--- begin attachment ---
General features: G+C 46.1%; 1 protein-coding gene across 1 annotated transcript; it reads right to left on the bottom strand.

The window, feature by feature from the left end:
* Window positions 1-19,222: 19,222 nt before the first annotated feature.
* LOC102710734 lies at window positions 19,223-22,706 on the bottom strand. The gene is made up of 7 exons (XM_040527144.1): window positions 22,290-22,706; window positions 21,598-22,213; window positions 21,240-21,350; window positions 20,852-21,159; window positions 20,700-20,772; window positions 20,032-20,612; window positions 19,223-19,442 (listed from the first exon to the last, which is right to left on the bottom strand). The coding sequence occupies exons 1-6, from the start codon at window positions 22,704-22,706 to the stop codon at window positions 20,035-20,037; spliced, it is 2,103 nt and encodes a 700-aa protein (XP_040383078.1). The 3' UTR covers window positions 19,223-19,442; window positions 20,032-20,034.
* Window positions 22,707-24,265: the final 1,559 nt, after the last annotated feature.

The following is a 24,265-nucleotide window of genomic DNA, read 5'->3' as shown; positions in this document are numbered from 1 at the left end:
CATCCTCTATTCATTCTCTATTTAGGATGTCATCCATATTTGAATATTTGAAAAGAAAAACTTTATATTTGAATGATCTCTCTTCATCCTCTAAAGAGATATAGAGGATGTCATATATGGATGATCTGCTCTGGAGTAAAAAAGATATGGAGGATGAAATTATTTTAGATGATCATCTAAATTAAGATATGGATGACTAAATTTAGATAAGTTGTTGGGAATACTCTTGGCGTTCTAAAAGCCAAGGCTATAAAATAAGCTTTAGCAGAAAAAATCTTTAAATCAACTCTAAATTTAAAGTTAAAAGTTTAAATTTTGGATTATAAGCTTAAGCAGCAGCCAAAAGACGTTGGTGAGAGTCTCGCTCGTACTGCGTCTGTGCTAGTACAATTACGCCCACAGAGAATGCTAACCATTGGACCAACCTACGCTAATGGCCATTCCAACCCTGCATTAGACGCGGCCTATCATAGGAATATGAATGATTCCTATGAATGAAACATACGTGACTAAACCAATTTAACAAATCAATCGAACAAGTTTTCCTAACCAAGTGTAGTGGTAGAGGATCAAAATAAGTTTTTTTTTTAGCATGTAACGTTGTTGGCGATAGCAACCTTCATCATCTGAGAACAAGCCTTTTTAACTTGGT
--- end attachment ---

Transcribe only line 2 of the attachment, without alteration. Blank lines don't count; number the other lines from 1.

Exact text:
The window, feature by feature from the left end: